The 910MHZ radio is an older technology that has a working range of about 40 feet and can have issues with interference. Despite this, 910MHZ still has its place in certain applications. High security environments may prohibit Bluetooth technology, in which case 910MHZ cordless scanning would be the best option.
Cordless scanning gives you the freedom to move around while scanning and you are not restricted to the length of the scanner's interface cable. No longer do you have to bring the items that need to be scanned to the scanner. You can take the scanner to the items, no matter the distance. Cordless scanning is especially useful when the items are heavy or awkward to move.
Cordless scanning can also be safer. It eliminates the long, hanging cable that can be a hazard to people walking by.
It is important to note that the majority of technical issues stem from the scanner's cable, rather than the scanner itself. The trailing cable can easily get caught in drawers, doors, and under wheels. Abuse like that can hinder the scanner's ability to communicate with the computer.
Cordless scanning is ideal for just about any application, from retail to the warehouse. It makes something already so easy to use, even easier.
When you first receive a new barcode scanner, you will probably want to start using it.
The first step is to open the box it came in. Try to do this carefully, keep the packaging in good shape in case the scanner needs to be returned. Most manufacturers require the returned scanner to be in its original packaging.
Once the box is opened, pull out the scanner and everything else in the package. Make sure everything is accounted for. For a corded scanner, the box should contain at least a scanner, a communication cable, and instructions. Cordless scanners will have the same, as well as a cradle and power supply.
After you are sure everything is accounted for its time to connect the scanner.
For a corded barcode scanner, simply connect the cable to the bottom of the scanner. The connection that plugs into the scanner will look like a large telephone cord or an Ethernet cable.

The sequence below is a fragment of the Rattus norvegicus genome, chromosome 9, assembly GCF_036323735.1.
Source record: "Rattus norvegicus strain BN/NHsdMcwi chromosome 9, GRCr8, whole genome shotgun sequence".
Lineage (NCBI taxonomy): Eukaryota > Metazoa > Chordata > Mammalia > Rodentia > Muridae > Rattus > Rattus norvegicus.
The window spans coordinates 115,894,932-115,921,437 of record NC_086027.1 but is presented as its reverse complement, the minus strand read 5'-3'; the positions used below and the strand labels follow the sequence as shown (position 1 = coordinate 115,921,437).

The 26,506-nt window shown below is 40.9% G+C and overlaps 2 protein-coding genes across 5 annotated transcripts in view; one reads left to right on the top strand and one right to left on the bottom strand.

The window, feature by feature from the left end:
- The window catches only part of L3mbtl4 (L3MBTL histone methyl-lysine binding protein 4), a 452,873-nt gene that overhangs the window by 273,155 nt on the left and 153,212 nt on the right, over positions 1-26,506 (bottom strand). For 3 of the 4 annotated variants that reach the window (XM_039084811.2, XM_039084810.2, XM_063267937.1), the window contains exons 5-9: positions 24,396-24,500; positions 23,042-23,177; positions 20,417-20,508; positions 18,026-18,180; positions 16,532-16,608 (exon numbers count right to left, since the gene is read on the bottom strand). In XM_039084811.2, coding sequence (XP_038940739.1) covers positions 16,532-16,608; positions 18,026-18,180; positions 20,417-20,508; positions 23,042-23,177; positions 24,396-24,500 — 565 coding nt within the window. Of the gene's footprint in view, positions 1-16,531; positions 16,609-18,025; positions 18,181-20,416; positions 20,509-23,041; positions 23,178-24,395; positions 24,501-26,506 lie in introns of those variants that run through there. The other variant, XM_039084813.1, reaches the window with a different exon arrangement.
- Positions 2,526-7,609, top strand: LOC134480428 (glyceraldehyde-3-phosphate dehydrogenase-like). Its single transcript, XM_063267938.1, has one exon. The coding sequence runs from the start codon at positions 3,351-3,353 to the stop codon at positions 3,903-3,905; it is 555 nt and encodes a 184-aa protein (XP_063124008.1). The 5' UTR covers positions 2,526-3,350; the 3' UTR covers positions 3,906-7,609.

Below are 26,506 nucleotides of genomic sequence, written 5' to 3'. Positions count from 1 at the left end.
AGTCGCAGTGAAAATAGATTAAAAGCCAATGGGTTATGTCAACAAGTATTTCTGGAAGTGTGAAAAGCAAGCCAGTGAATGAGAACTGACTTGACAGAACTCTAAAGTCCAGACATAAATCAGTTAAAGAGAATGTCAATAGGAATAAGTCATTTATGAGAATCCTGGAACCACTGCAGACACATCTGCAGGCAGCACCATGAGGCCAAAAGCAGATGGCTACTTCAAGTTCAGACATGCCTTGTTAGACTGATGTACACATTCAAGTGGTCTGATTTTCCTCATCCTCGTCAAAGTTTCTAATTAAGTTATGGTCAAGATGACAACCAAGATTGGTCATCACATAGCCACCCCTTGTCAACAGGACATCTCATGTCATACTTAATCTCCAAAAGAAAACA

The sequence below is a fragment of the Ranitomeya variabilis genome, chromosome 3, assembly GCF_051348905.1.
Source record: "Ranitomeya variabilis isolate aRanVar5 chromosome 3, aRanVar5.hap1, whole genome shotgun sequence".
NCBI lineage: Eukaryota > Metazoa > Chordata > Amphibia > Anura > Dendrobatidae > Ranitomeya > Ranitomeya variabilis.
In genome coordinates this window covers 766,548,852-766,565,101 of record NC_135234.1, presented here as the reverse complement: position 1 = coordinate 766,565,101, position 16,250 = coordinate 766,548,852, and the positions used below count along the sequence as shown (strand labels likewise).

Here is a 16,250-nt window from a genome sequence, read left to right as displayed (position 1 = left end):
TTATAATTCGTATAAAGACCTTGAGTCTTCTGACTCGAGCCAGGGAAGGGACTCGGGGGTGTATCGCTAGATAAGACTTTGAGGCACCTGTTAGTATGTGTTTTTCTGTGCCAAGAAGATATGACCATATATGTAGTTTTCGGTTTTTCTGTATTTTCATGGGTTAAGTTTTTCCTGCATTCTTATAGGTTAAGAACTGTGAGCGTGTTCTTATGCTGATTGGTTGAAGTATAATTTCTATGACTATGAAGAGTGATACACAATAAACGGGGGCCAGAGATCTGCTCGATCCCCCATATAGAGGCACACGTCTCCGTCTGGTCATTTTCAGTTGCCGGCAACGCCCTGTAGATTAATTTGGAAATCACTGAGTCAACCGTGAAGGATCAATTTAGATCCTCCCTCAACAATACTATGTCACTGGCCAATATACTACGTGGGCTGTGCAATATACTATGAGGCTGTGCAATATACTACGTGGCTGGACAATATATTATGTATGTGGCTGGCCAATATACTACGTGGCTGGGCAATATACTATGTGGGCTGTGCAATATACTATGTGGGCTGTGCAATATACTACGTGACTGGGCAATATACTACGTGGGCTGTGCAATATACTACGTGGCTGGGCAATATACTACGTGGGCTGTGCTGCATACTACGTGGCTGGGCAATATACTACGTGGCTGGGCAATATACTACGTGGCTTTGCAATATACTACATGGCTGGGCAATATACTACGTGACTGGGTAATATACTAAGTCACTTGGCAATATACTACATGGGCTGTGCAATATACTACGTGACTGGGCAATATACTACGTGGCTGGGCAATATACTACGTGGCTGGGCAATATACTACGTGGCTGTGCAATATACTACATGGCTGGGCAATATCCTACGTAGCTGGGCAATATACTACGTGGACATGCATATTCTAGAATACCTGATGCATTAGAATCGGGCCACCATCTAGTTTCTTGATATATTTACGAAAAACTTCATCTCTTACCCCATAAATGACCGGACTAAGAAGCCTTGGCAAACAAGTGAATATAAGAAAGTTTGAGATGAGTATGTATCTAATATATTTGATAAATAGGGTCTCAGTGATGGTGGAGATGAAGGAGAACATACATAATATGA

Once the cable is connected to the scanner, you will need to plug it into the computer. RS232 or PS/2 interfaces will plug into the back of your computer, while a USB can generally be plugged into either the front or the back. As soon as the scanner is connected, you should hear a beep from the scanner letting you know that it is ready and working.
Follow the same steps for a cordless barcode scanner, except the communication cable plugs into the cradle rather than the scanner. You will also plug the power supply into the cradle. Now you need to use the scanner to scan the barcode on the cradle to link the scanner to the cradle.
You are now ready to scan.
So now your scanner will scan barcodes, but what if you want to program it to do certain things? That can be done with the Quick Start Guide programming barcodes.
A programming guide will come with every barcode scanner in the box. On this guide, you will see visual setup instructions, along with a group of barcodes. These barcodes are what allow you to program your scanner.
The first barcode you should scan is the Product Defaults barcode. This makes sure the scanner is reset and is working like the manufacturer intended it to right out of the box. Once that is scanned, it is up to you to decide how you would like your scanner to be programmed.
There is a programming barcode that adds a carriage return, or "Enter", after each scan. You can tell your barcode scanner to tab over after every scan. You can even adjust the scanner beeper volume with these barcodes. This programming sheet allows you to do all of the basic programming to your barcode scanner.
For more advanced programming, you will need to download the scanner user manual online or call one of the barcode scanning experts at System ID.
Follow these simple steps and you will be scanning like a seasoned pro in no time at all.
A barcode scanner in its most basic form is an electronic device for reading printed barcodes. It consists of four parts: a light source to illuminate to barcode, a lens, a photo conductor to translate optical impulses into electrical impulses, and decoder. The decoder, which can be either internal or external, analyzes the barcode's image data provided by the photo conductor and sends the barcode's content to the scanner's output port.
Barcode scanners are everywhere, from the grocery store to the assembly line. They can be found any place barcodes are used. Just as there are a variety of environments in which barcode scanners are used, there are also many different types of barcode scanners.
Barcode scanners vary in form factor, interface, and scan engine, and they all have specific applications and environments for which they are better suited. While scanner form factor and interface are important, nothing differentiates one scanner from another like the scan engine.
There are four different types of scan engines that a barcode scanner may have and they are: laser scanners, linear imagers, multi-line laser scanners, and 2D/area imagers.